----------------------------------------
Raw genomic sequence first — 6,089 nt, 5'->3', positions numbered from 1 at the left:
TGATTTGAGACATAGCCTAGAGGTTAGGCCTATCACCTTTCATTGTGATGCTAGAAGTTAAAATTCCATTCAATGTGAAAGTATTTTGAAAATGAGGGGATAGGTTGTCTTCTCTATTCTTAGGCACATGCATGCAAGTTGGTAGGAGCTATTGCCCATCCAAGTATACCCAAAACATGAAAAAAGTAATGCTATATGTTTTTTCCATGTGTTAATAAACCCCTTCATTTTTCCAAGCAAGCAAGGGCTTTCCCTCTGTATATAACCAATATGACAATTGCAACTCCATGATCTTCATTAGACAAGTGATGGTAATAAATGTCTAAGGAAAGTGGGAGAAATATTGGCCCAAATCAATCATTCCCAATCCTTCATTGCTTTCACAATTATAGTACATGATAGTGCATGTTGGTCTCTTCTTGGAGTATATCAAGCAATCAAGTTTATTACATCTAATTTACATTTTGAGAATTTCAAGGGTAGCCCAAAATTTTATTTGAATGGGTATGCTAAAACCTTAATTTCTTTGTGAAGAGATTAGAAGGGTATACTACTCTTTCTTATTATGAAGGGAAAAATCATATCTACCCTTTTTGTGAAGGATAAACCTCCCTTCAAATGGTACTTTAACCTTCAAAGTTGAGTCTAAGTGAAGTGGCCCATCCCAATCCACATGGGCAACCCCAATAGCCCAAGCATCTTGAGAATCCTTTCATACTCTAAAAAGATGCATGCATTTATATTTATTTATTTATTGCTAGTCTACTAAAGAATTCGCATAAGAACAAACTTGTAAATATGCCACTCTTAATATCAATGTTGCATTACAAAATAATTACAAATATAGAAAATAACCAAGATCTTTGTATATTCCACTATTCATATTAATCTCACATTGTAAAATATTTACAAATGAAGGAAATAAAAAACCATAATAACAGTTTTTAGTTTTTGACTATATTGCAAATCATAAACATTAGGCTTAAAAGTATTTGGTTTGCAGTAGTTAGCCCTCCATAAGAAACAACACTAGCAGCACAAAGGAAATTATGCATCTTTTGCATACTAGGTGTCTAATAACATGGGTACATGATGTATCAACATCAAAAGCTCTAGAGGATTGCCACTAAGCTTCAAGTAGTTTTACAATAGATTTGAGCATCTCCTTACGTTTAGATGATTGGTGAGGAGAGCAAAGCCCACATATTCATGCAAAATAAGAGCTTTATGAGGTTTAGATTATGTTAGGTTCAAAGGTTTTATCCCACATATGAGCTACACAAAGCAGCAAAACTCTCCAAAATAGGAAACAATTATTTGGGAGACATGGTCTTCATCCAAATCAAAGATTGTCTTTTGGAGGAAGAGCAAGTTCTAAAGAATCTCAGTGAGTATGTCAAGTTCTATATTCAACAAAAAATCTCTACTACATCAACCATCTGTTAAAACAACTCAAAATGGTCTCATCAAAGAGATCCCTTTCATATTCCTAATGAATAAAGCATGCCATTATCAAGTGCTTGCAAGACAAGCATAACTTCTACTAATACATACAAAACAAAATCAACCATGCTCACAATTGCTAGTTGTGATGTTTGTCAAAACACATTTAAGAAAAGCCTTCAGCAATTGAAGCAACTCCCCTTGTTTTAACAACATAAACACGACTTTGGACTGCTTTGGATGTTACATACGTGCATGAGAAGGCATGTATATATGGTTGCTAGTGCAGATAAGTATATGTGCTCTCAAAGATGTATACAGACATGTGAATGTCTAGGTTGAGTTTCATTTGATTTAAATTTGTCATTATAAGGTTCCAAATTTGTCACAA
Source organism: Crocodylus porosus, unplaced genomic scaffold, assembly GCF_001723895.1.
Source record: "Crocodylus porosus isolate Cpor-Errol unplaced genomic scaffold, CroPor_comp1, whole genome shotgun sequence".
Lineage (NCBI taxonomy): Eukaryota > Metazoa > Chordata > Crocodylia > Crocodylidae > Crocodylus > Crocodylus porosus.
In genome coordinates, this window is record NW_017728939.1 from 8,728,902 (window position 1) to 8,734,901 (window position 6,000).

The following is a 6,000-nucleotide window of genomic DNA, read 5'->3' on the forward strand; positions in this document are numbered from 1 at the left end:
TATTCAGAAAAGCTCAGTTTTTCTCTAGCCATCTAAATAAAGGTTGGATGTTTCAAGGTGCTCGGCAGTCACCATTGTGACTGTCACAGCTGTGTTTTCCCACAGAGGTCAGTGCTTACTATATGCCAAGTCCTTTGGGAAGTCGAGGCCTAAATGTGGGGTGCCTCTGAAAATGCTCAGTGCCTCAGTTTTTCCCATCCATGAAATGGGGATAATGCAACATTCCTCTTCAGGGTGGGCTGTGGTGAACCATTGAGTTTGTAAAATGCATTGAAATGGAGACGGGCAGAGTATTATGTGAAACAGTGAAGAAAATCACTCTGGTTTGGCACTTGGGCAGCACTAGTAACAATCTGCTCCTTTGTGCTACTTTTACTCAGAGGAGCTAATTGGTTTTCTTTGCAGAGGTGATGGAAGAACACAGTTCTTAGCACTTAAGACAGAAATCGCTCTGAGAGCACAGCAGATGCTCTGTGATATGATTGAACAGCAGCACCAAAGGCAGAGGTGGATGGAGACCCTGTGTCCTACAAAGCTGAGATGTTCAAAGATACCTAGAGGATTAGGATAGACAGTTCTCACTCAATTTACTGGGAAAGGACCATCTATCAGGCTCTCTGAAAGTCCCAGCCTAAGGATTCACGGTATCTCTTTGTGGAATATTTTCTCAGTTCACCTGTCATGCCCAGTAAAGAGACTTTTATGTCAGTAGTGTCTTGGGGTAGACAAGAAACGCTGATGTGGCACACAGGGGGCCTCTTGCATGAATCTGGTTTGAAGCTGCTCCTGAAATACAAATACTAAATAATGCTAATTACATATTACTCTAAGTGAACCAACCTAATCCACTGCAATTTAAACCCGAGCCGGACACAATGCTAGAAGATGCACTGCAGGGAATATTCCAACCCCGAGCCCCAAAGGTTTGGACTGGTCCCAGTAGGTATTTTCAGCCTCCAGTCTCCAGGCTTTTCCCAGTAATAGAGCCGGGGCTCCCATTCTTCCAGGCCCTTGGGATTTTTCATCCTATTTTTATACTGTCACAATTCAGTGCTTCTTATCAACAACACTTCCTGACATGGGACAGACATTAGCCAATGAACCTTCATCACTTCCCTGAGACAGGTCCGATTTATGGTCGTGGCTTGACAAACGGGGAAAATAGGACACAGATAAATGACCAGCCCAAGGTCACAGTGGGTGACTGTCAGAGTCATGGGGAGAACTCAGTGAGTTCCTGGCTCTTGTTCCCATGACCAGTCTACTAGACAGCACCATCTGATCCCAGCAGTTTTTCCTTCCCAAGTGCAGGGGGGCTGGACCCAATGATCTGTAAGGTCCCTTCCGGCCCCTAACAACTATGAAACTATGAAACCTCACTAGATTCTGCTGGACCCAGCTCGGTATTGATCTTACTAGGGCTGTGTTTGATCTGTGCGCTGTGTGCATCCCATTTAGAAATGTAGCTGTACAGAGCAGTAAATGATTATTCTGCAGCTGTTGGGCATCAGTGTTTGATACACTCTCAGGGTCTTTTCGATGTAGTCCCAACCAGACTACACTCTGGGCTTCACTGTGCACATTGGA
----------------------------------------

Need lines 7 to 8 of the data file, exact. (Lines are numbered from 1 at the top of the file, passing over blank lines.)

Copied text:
The following is a 6,000-nucleotide window of genomic DNA, read 5'->3' on the forward strand; positions in this document are numbered from 1 at the left end:
TATTCAGAAAAGCTCAGTTTTTCTCTAGCCATCTAAATAAAGGTTGGATGTTTCAAGGTGCTCGGCAGTCACCATTGTGACTGTCACAGCTGTGTTTTCCCACAGAGGTCAGTGCTTACTATATGCCAAGTCCTTTGGGAAGTCGAGGCCTAAATGTGGGGTGCCTCTGAAAATGCTCAGTGCCTCAGTTTTTCCCATCCATGAAATGGGGATAATGCAACATTCCTCTTCAGGGTGGGCTGTGGTGAACCATTGAGTTTGTAAAATGCATTGAAATGGAGACGGGCAGAGTATTATGTGAAACAGTGAAGAAAATCACTCTGGTTTGGCACTTGGGCAGCACTAGTAACAATCTGCTCCTTTGTGCTACTTTTACTCAGAGGAGCTAATTGGTTTTCTTTGCAGAGGTGATGGAAGAACACAGTTCTTAGCACTTAAGACAGAAATCGCTCTGAGAGCACAGCAGATGCTCTGTGATATGATTGAACAGCAGCACCAAAGGCAGAGGTGGATGGAGACCCTGTGTCCTACAAAGCTGAGATGTTCAAAGATACCTAGAGGATTAGGATAGACAGTTCTCACTCAATTTACTGGGAAAGGACCATCTATCAGGCTCTCTGAAAGTCCCAGCCTAAGGATTCACGGTATCTCTTTGTGGAATATTTTCTCAGTTCACCTGTCATGCCCAGTAAAGAGACTTTTATGTCAGTAGTGTCTTGGGGTAGACAAGAAACGCTGATGTGGCACACAGGGGGCCTCTTGCATGAATCTGGTTTGAAGCTGCTCCTGAAATACAAATACTAAATAATGCTAATTACATATTACTCTAAGTGAACCAACCTAATCCACTGCAATTTAAACCCGAGCCGGACACAATGCTAGAAGATGCACTGCAGGGAATATTCCAACCCCGAGCCCCAAAGGTTTGGACTGGTCCCAGTAGGTATTTTCAGCCTCCAGTCTCCAGGCTTTTCCCAGTAATAGAGCCGGGGCTCCCATTCTTCCAGGCCCTTGGGATTTTTCATCCTATTTTTATACTGTCACAATTCAGTGCTTCTTATCAACAACACTTCCTGACATGGGACAGACATTAGCCAATGAACCTTCATCACTTCCCTGAGACAGGTCCGATTTATGGTCGTGGCTTGACAAACGGGGAAAATAGGACACAGATAAATGACCAGCCCAAGGTCACAGTGGGTGACTGTCAGAGTCATGGGGAGAACTCAGTGAGTTCCTGGCTCTTGTTCCCATGACCAGTCTACTAGACAGCACCATCTGATCCCAGCAGTTTTTCCTTCCCAAGTGCAGGGGGGCTGGACCCAATGATCTGTAAGGTCCCTTCCGGCCCCTAACAACTATGAAACTATGAAACCTCACTAGATTCTGCTGGACCCAGCTCGGTATTGATCTTACTAGGGCTGTGTTTGATCTGTGCGCTGTGTGCATCCCATTTAGAAATGTAGCTGTACAGAGCAGTAAATGATTATTCTGCAGCTGTTGGGCATCAGTGTTTGATACACTCTCAGGGTCTTTTCGATGTAGTCCCAACCAGACTACACTCTGGGCTTCACTGTGCACATTGGA